If I would get him halted and ask him to walk again, I couldn’t get him to walk straight. I would ask him to walk forward, say heading North, and he’d step out immediately to the left or right, sending us due West or East. He would toss his head at any pick up on the reins, even in bitless bridles. And he was sooo slooowww. I felt like we were always riding through a big vat of molasses.

Most of those issues have thankfully improved as we continue to work on the very basics.

I had wanted to enter the Gaits Wide Open virtual show last Fall but couldn’t manage to coordinate a video-recording session before the start of Winter. With my husband now home, I have a ready photographer at hand. I finally completed my video and submitted it last week.

It was actually a bit of a production to get the video done. Without my own arena, I struggled to find a big enough flat space around my acreage without divots, holes, slopes, etc …. to space out the cones that formed a make-shift dressage arena.

The filming process contained multiple bloopers including camera malfunctions, dark skies that cast me in shadows during sections of the test, and pilot error like when I stopped Shiloh on the outside of a cone, putting his nose into an adjacent bush that he used as a snacking opportunity.

We ended up scrapping the first day’s attempts at filming and came back to do it all over again on a second day in a different location that didn’t cast shadows and was devoid of shrubbery.

I should get my test results sometime in October. I feel like the test that I submitted is pretty representative of our average ride, including things we do well and many of our trouble spots. I am not so much interested in my placing against other competitors but rather in seeing the movement scores and judge’s comments.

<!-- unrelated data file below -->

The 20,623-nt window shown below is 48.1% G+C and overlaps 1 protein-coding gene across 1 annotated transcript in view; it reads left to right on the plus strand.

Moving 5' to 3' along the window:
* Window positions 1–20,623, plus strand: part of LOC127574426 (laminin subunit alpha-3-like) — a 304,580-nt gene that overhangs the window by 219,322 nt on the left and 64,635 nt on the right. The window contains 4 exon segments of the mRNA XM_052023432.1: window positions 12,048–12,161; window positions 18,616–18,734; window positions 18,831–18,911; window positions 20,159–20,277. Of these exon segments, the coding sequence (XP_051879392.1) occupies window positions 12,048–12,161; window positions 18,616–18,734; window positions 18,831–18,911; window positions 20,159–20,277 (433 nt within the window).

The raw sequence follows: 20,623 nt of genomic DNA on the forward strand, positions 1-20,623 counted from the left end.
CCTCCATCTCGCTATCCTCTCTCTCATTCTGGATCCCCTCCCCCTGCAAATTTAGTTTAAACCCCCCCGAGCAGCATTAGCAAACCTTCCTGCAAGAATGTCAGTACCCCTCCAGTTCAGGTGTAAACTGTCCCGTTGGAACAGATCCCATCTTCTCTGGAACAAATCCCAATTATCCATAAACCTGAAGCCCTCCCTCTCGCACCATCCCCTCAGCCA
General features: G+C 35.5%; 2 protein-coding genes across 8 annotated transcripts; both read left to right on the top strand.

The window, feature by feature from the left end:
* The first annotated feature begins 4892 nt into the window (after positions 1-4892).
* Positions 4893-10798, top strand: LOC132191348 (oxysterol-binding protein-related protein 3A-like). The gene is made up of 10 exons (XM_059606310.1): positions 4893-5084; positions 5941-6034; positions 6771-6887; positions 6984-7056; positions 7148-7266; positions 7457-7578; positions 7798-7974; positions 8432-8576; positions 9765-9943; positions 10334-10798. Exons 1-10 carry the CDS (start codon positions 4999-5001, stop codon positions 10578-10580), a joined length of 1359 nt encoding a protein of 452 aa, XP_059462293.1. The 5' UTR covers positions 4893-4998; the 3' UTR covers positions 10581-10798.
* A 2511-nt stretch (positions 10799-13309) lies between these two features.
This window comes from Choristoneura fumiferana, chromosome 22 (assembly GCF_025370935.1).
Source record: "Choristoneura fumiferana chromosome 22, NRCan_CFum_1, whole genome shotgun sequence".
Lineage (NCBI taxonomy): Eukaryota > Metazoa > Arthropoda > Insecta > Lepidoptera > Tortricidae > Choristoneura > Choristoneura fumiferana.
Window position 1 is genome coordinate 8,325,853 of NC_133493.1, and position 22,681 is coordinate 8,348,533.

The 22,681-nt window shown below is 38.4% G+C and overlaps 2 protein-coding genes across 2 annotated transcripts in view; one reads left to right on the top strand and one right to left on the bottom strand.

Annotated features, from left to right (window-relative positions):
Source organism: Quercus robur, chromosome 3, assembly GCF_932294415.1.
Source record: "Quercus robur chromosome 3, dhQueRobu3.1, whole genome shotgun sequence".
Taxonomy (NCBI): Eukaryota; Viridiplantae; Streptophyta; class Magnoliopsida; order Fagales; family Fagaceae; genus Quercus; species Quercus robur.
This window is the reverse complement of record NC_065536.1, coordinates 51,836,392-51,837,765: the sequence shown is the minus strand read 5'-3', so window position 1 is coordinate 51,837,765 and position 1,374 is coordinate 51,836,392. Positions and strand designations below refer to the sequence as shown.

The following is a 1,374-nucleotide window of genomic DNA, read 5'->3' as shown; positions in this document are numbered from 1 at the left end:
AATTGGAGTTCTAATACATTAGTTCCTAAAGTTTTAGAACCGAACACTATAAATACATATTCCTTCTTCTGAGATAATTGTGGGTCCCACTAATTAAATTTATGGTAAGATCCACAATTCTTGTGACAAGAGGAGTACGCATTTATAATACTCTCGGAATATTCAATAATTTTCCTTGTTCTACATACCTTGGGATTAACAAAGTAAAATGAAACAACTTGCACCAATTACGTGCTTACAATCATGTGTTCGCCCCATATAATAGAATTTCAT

I envy the detailed feedback that dressage competitors receive through individualized, written scores and comments for each element of a test. Other horse show placings can sometimes feel random. With dressage tests, you know what the judge really thought of your ride. I hope to use the test feedback I receive to tweak and focus my riding.

This week, I printed out one of the “two-gait” dressage patterns so we can start adding some foxtrotting into a pattern. Shiloh and I may not be ready to submit a two-gait test for judging before the end of the year, but it gives us a goal to aim towards.

If you are interested in exploring the possibility of your own participation in a virtual horse show, check out this article from Horse Illustrated at It contains descriptions of various reasons/ways people compete online as well as a great list of related links.

UPDATE: Click on the following link to read about the show results and final thoughts about our first online show: